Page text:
A Farewell to Ice by Peter Wadhams review – climate change writ large

The warning this book gives us about the consequences of the loss of the planet’s ice is emphatic, urgent and convincing

Becoming a world authority on sea ice has taken Peter Wadhams to the polar zones more than 50 times, travelling on foot and by plane, ship, snowmobile and several nuclear-powered submarines of the Royal Navy.

Nonscientists who read his astonishing and hair-raising A Farewell to Ice will agree that the interludes of autobiography it contains are engrossing, entertaining and, when one submarine suffers an onboard explosion and fire while under the ice, harrowing.

Any reader should find the science of sea-ice creation and the implications for us all of its loss – explored and explained here with clarity and style – beautiful, compelling and terrifying.

Wadhams thanks Ernest Hemingway for his title. Climate change, a cause and an effect of ice loss, brings conflict that would have interested the great author. Persecuted by trolls and climate-change deniers, Wadhams made news last year when three of his peers met premature deaths. One fell down stairs. One died in wilderness, possibly struck by lightning. A third, out cycling, was crushed by a lorry. Claiming that he had been targeted by a lorry while cycling, Wadhams speculated that oil companies or governments had it in for him and his ilk because of the conclusions to which their work has led them. But his book is more extraordinary than any conspiracy.

A Farewell to Ice proceeds methodically. Ice cores, tubes of compacted polar snow, record the last million years of atmospheric change, during which the Earth has oscillated between ice ages and warm periods. Now the pattern is breaking.

“Our planet has changed colour. Today, from space, the top of the world in the northern summer looks blue instead of white. We have created an ocean where there was once an ice sheet. It is Man’s first major achievement in reshaping the face of his planet,” Wadhams writes.

Polar ice is thinning and retreating with unprecedented speed. All our ingenuity cannot, at present, change that. Because ice only grows in winter but can melt year-round, its growth rate is limited, while melt rate is unlimited.

Ice is extraordinary stuff. A “puckered honeycomb” of oxygen and hydrogen atoms, it is highly mutable in different states because the length of the hydrogen bonds in its molecules varies. Ice exists near absolute zero, the lowest temperature theoretically possible. Recent research suggests it may have entirely covered the Earth three times, making “snowball Earths”. Ice coats space dust, giving stars their twinkle. Life may have originated in that shining dust, according to the astronomer Fred Hoyle. Polar ice functions as Earth’s air- and water-conditioning system, and our thermostat.

Wadhams outlines how CO2 emissions are smashing the system, spinning the thermostat to hot. Without the albedo effect of ice – by which it reflects solar radiation up to 10 times more effectively than open water – we have entered a positive feedback loop.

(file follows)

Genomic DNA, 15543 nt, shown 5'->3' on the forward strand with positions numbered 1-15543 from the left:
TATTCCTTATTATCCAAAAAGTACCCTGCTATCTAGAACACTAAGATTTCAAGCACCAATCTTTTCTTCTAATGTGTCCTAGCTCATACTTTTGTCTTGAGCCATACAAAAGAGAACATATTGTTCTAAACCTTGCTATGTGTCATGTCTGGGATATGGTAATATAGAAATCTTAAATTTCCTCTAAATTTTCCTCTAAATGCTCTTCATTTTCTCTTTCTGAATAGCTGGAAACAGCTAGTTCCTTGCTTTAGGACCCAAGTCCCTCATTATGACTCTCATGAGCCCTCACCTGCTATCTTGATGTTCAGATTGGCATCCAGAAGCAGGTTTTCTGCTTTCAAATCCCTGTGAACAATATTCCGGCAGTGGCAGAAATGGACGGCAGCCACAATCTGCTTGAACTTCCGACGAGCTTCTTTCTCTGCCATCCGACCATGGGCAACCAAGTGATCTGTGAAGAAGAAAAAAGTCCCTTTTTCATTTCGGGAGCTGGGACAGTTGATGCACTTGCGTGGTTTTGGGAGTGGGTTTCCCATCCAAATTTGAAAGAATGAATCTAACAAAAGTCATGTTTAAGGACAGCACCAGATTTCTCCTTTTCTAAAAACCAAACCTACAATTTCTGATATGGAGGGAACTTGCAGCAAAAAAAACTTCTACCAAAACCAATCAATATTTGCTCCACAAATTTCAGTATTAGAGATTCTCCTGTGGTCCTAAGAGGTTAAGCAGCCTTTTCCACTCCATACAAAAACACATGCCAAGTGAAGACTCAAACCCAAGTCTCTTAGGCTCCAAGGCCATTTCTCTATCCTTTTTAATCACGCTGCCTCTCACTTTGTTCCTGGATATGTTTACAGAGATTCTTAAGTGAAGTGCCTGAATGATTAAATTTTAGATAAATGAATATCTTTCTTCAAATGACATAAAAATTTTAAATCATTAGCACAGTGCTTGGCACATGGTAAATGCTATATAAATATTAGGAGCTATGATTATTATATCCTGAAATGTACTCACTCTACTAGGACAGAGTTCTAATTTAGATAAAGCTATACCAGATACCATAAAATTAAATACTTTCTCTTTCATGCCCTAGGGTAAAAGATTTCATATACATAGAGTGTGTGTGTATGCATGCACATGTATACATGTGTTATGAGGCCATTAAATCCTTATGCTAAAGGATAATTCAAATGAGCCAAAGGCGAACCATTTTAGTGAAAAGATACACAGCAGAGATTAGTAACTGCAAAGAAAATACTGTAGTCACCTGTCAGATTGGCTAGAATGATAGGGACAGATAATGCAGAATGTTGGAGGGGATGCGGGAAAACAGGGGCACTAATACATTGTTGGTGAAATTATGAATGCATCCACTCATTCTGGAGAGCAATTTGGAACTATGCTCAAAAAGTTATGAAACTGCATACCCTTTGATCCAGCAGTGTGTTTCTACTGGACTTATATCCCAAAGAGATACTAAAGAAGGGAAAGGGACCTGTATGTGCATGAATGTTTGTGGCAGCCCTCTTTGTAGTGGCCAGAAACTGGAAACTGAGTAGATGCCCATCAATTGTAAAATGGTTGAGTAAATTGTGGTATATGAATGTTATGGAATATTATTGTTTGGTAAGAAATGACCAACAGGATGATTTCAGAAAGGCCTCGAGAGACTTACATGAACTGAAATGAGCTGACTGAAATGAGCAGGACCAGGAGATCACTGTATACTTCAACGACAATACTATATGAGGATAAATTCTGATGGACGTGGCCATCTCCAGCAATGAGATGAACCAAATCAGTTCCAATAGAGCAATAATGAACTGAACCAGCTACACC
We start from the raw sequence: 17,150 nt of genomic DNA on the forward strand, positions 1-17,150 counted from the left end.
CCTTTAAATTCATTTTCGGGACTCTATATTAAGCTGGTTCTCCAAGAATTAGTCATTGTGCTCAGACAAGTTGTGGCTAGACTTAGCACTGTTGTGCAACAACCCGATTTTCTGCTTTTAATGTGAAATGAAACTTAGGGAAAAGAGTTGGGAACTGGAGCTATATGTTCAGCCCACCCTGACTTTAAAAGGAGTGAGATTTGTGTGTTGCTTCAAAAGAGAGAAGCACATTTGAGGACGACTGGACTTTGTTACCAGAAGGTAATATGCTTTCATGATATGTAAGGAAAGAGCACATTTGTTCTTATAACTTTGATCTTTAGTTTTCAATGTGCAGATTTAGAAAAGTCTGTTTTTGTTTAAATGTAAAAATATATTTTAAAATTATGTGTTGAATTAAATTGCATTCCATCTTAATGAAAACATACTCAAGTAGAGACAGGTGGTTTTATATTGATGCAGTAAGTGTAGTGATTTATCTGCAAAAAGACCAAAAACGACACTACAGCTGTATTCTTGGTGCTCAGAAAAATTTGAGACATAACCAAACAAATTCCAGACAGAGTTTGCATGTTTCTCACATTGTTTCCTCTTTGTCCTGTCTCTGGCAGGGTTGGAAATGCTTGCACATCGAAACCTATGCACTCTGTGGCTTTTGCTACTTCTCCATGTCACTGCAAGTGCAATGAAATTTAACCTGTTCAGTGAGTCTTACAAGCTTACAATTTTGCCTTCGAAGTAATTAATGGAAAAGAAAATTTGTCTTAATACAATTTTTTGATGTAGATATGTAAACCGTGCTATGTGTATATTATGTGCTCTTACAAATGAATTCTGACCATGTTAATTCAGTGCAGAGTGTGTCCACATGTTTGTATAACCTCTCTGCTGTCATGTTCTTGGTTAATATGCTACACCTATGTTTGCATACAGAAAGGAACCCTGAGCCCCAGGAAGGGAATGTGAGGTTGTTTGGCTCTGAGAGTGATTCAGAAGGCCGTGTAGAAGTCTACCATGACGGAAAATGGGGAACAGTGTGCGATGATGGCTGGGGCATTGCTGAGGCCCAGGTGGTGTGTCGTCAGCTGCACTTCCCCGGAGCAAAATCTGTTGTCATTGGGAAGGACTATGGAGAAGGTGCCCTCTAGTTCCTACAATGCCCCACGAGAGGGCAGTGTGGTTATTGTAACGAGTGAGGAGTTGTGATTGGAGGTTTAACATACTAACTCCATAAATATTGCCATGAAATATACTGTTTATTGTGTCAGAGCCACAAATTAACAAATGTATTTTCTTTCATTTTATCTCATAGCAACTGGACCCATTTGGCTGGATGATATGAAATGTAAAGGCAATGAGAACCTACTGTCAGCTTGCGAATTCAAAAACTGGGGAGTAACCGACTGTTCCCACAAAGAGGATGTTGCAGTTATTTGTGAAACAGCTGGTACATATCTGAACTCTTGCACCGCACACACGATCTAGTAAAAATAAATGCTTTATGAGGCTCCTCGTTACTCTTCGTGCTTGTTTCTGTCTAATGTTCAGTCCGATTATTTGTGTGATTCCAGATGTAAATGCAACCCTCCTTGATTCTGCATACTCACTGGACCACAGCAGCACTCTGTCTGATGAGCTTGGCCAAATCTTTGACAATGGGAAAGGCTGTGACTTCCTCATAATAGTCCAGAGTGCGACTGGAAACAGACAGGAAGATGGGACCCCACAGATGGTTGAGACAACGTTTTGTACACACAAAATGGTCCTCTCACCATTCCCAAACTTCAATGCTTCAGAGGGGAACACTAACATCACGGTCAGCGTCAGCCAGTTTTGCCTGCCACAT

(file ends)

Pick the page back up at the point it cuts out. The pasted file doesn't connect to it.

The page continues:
Wadhams puts this plainly. “There is no period in Earth’s history where the rate of rise of atmospheric CO2 is as great as it is today.” The asteroid that finished the dinosaurs blasted 4.5 gigatonnes of carbon into the atmosphere, “yet the CO2 rate rise [in the aftermath] was still an order of magnitude lower than the current rate”.

The ice he worries about most covers Arctic seabeds – permafrost from the last ice age. Losing this will release huge methane plumes. Methane is 23 times more effective in raising global temperature than is CO2. Wadhams and colleagues have modelled the consequences using different dates for methane release.

A business-as-usual approach by humanity makes 2035 a plausible moment for the permafrost to melt and methane to escape. The worst floods, fires, droughts and storms we have seen will be as nothing to what Africa, Asia and the Americas experience in this scenario. Millions die. Low-lying areas are inundated. Survivors live in a patchy post-apocalypse. Europe’s current refugee crisis would be dwarfed.

We still have time, A Farewell to Ice concludes, for drastic action, despite long procrastination. The fall of Margaret Thatcher was bad for the ice: she was a fan of Wadhams’s work, quoting him extensively in her efforts to set up a body to understand and mitigate the loss of sea ice. Subsequent prime ministers did little or worse than nothing, suppressing facts that lobbyists in business and industry (some of them former Thatcherite ministers like Lord Lawson and Peter Lilley) did not like.

Last year’s Paris agreement, when global leaders resolved to prevent a temperature rise of 2C (with an aspiration of 1.5C), gives Wadhams hope. He believes there is now a common will across the world to confront and avert the nightmare. Solutions include wind, wave, solar, tidal and nuclear energy (not the perilous water-cooled reactor type David Cameron wanted for Hinkley Point, which have a terrible record, but the “pebble bed” type, apparently) and, above all, direct air capture (DAC), which has yet to be invented.

You pump air through a system that removes the CO2 and “either liquefies it or turns it chemically into something useful”, Wadhams says. Salvation requires “a [DAC] research programme on the scale of the Manhattan Project” and voluntary change by all: home insulation, no more SUVs or budget flights. We act, decisively and immediately, or our grandchildren pay full price, with our children impotent to help them, if you believe this book. I am afraid I do.

A Farewell to Ice is published by Allen Lane (£20). Click here to buy it for £16.40

Contributor

Horatio Clare

The GuardianTramp

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